Healthy Life Webinar 1. What to do about hypertension?
Monday 22 June 2020. 4pm UK time
Professor Bernard Cheung, University of Hong Kong
Hypertension is a very common disease worldwide, affecting a large proportion of the adult population. Hypertension develops early in the cardiovascular disease continuum that culminates in coronary artery disease and heart failure. The last few years saw the publication of several international hypertension guidelines. The JNC VIII in 2014 cautioned against too aggressive lowering of blood pressure in the elderly, some of whom do not tolerate drug therapy well. The AHA/ACC guideline in 2017 went the other way and defined hypertension (stage 1) as a blood pressure of 130/80 mmHg or greater. At a stroke, many more people in the general population are classified as hypertensive.
Most of these people with stage 1 hypertension are obese with only mildly elevated blood pressure and a low annual risk of cardiovascular events. The latest ISH guideline, published in May 2020, set out essential targets (for resource-poor countries) and optimal targets. Non-pharmacological treatment is suitable for the whole world, for poor countries as well as for developed countries where obesity is a huge problem. Weight control, a healthy diet (such as DASH), salt reduction, physical activity and drinking less alcohol all help to lower blood pressure. When a person can do all these successfully, blood pressure is more easily controlled and less medication is needed. These nonpharmacological measures are especially powerful if instituted in the young, before hypertension develops.
Medicines and other ways to treat high blood pressure
Professor Albert Ferro, King’s College, London.
Where lifestyle measures have not been sufficient to control hypertension, or in cases of severe hypertension, the next stage in treatment is to institute antihypertensive medication. Drugs remain the bedrock of hypertension management, although international guidelines differ in their precise recommendations as to how they should be used. In the UK, the 2019 NICE (National Institute for Health and Care Excellence) hypertension guidelines are used, and their recommendations are based on age, ethnicity and presence / absence of diabetes; and these will be reviewed in this webinar, including the NICE recommendations on which drugs to use in cases of resistant hypertension (persistently raised blood pressure despite three drugs including a diuretic). A number of device therapies are also under investigation at the moment, and they offer potential attractions, including circumventing lack of adherence (which is a particular issue in hypertension management, both with lifestyle measures and drugs) and in the case of some devices the theoretical potential for long-term effectiveness. However, these all remain experimental at present as their real-world efficacy as well as their place in clinical utility remain to be defined.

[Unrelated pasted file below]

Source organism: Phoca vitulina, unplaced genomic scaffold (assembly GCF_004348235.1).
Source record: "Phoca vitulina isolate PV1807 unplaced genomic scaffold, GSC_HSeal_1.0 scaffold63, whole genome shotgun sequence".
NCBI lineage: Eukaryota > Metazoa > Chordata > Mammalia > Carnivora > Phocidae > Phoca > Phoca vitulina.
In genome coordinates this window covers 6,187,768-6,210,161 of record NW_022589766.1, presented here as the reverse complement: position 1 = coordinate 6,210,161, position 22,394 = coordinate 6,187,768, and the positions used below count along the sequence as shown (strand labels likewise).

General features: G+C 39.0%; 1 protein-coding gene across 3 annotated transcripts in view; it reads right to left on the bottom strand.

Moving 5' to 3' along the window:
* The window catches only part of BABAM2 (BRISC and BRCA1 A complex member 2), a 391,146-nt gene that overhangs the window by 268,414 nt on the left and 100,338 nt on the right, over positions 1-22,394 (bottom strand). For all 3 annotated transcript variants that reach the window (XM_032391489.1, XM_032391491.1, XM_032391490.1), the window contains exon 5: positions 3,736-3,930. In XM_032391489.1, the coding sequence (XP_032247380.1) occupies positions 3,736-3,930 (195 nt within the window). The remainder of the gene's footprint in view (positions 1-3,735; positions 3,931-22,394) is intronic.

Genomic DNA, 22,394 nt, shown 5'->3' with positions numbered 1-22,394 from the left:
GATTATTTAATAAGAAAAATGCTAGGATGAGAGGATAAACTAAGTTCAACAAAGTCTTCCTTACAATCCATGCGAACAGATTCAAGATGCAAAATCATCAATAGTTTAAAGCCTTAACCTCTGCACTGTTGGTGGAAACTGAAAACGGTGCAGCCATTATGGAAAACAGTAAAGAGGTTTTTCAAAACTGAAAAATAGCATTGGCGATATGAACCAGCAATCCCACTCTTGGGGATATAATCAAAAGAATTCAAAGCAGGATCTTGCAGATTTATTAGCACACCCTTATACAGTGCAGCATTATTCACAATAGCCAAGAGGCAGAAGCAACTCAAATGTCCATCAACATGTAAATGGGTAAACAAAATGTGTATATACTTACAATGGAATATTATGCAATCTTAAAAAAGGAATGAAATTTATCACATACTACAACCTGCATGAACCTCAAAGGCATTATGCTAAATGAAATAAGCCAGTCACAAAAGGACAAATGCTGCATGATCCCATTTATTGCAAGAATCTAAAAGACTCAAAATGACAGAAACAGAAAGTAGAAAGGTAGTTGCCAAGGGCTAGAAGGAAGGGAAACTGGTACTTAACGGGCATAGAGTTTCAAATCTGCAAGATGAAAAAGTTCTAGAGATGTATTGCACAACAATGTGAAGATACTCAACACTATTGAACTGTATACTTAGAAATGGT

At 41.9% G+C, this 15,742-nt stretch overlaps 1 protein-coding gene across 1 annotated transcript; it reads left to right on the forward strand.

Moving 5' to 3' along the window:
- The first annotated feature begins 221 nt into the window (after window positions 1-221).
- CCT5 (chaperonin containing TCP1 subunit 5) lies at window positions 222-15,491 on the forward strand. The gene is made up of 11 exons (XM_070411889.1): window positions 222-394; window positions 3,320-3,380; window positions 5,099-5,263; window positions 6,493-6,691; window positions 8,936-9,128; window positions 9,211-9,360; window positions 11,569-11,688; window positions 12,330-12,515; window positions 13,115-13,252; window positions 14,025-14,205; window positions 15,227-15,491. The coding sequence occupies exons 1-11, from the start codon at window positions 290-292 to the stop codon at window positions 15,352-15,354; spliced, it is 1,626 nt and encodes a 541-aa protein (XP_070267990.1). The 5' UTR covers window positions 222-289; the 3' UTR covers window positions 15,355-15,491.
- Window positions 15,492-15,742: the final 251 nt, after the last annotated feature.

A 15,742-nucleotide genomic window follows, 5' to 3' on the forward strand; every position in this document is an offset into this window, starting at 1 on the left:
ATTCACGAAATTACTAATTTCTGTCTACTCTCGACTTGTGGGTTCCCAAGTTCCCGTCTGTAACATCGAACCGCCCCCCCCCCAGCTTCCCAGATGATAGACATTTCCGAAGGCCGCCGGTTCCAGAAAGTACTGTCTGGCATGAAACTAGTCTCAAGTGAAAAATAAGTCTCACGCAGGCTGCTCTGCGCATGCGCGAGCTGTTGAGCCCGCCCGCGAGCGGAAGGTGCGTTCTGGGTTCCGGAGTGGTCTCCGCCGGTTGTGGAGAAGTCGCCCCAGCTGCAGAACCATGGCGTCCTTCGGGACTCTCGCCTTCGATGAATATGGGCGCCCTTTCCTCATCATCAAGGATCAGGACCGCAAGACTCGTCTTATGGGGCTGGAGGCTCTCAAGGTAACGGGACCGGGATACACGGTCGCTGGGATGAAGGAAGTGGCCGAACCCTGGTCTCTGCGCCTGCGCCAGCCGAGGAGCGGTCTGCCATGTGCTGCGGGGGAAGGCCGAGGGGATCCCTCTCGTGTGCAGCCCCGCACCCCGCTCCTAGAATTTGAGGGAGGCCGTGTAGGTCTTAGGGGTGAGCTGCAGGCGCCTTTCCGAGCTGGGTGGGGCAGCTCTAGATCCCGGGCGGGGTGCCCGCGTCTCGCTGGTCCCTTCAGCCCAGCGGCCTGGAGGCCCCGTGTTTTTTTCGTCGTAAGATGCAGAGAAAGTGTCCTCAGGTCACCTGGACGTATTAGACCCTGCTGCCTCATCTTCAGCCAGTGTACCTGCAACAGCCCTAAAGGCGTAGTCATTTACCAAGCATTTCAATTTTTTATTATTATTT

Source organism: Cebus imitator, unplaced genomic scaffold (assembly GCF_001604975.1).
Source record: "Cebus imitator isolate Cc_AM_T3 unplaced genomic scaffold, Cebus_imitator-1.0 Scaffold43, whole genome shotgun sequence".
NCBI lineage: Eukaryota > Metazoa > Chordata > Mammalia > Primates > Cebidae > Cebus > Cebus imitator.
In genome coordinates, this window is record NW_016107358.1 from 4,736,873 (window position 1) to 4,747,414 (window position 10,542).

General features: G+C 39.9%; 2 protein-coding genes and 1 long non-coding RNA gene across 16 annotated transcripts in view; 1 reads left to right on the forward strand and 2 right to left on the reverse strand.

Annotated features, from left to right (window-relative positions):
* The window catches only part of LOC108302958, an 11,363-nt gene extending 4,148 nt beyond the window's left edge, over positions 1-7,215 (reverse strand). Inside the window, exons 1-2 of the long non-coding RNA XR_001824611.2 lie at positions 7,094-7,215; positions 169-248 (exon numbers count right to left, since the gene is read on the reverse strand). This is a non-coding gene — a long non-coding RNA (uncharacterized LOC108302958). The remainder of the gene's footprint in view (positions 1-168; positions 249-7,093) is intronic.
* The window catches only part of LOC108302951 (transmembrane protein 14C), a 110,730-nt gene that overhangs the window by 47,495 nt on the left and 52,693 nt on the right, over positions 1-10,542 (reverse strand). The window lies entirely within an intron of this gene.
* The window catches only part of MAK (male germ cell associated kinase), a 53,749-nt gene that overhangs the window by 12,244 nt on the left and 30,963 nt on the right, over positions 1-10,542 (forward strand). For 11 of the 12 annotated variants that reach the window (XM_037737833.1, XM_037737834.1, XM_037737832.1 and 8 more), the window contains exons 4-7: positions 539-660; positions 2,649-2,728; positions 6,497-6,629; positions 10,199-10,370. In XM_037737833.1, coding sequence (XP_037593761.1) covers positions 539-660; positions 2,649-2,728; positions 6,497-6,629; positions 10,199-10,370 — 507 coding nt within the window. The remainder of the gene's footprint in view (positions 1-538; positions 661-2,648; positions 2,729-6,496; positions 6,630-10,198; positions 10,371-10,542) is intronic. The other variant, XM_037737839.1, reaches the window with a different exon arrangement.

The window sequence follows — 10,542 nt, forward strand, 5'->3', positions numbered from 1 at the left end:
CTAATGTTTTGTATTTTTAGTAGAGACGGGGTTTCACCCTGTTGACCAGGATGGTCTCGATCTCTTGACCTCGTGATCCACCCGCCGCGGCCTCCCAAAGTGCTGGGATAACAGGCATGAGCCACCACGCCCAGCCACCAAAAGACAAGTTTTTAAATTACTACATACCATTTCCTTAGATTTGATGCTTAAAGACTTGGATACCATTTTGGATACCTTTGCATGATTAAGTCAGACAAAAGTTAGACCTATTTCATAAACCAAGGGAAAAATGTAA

Specialist hypertension clinics have an important place in management of certain defined groups of hypertensive patients: those with young-onset hypertension (under age 40), those with resistant hypertension (as defined above), those with severe hypertension with or without target organ damage, and those with other clinical features suggesting the possibility of a secondary cause. In these patients, primary aldosteronism is a common underlying cause (approximately 15% prevalence) which should routinely be screened for, as it can be specifically treated either by surgery or medical management with aldosterone antagonism. Phaeochromocytoma is much less common, and investigation for this is only really indicated if there are other clinical features to suggest it as a possibility. Investigation for, and treatment of, renal artery stenosis is not routinely indicated or useful, except in specific clinical scenarios. These will all be reviewed in this webinar.